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Image Alignment in Xenium Explorer

Image Alignment in Xenium Explorer

The Xenium In Situ workflow is non-destructive, which enables post-Xenium Analyzer staining and imaging on the same tissue section. Hematoxylin & Eosin (H&E) images can be imported and aligned to the original DAPI-stained image in Xenium Explorer v1.2 and later. In v1.3 and later, immunofluorescence (IF) images can be imported and aligned to the original DAPI-stained image (XE v2.0 and later supports importing images with >six channels and displays up to six channels at once).

Xenium Explorer provides three methods for viewing post-Xenium H&E and IF images:

  • Learn how to align a post-Xenium Analyzer image in Xenium Explorer using manual landmark selection.
  • Learn how to upload an image alignment file to view the aligned image (i.e., if the image has already been aligned in Xenium Explorer).
  • Learn how to add an image that has been aligned with a community-developed tool.

The image format must be a pyramidal, tiled OME-TIFF to be compatible with Xenium Explorer. If you need to convert the image file, start with the image file conversion tutorial.

Once the H&E or IF image is in an ome.tif format, you can open the dataset in Xenium Explorer (see Getting Started tutorial for guidance) and proceed to import and alignment options described below.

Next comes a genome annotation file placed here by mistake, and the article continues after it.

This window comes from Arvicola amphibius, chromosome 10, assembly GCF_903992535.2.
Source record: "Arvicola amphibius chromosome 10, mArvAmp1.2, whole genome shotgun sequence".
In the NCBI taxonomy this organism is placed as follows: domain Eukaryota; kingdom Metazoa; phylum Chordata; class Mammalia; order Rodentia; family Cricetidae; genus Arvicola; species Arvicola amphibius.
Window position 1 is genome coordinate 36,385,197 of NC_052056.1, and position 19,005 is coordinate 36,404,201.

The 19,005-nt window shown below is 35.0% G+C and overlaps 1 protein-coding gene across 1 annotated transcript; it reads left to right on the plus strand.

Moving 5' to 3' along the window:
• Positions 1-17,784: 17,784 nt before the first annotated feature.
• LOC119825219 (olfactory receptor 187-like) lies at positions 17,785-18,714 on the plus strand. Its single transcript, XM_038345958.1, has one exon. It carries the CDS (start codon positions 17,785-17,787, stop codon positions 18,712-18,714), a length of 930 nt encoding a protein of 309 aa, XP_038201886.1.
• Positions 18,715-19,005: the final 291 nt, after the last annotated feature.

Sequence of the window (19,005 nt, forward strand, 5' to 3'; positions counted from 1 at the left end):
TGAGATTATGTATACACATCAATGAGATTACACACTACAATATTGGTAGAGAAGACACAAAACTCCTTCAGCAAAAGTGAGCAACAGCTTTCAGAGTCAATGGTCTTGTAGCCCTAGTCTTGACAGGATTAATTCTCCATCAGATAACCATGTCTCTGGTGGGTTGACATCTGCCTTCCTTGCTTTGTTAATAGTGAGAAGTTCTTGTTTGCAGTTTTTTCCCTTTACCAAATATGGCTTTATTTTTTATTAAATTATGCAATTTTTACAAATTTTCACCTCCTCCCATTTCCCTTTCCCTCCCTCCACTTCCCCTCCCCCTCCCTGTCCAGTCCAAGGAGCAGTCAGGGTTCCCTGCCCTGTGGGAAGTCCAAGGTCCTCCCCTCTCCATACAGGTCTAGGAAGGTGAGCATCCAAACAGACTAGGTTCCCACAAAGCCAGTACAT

Option 1: To follow along with example steps for aligning the image in Xenium Explorer, download the Xenium Onboard Analysis (XOA) output bundle and an OME-TIFF-formatted H&E image from this human pancreatic cancer dataset. This file is already converted to OME-TIFF format (see file conversion tutorial if your post-Xenium file needs to be converted).

# Example curl command to download files # Post-Xenium H&E image in OME-TIFF format curl -O # Output Files (this is the Xenium Explorer subset) curl -O

Option 2: To follow the steps for using an existing image alignment file, download these files for the H&E and IF post-Xenium images from the same human pancreas dataset as above:

# Example curl command to download files # Post-Xenium H&E image in OME-TIFF format and alignment matrix curl -O curl -O # Post-Xenium IF image in OME-TIFF format and alignment matrix curl -O curl -O # Output Files (this is the Xenium Explorer subset) curl -O

Option 3: To follow the steps for adding an image that has been aligned with a community-developed tool, download the supplemental aligned H&E image and XOA files from this public dataset: FFPE Human Breast with Pre-designed Panel.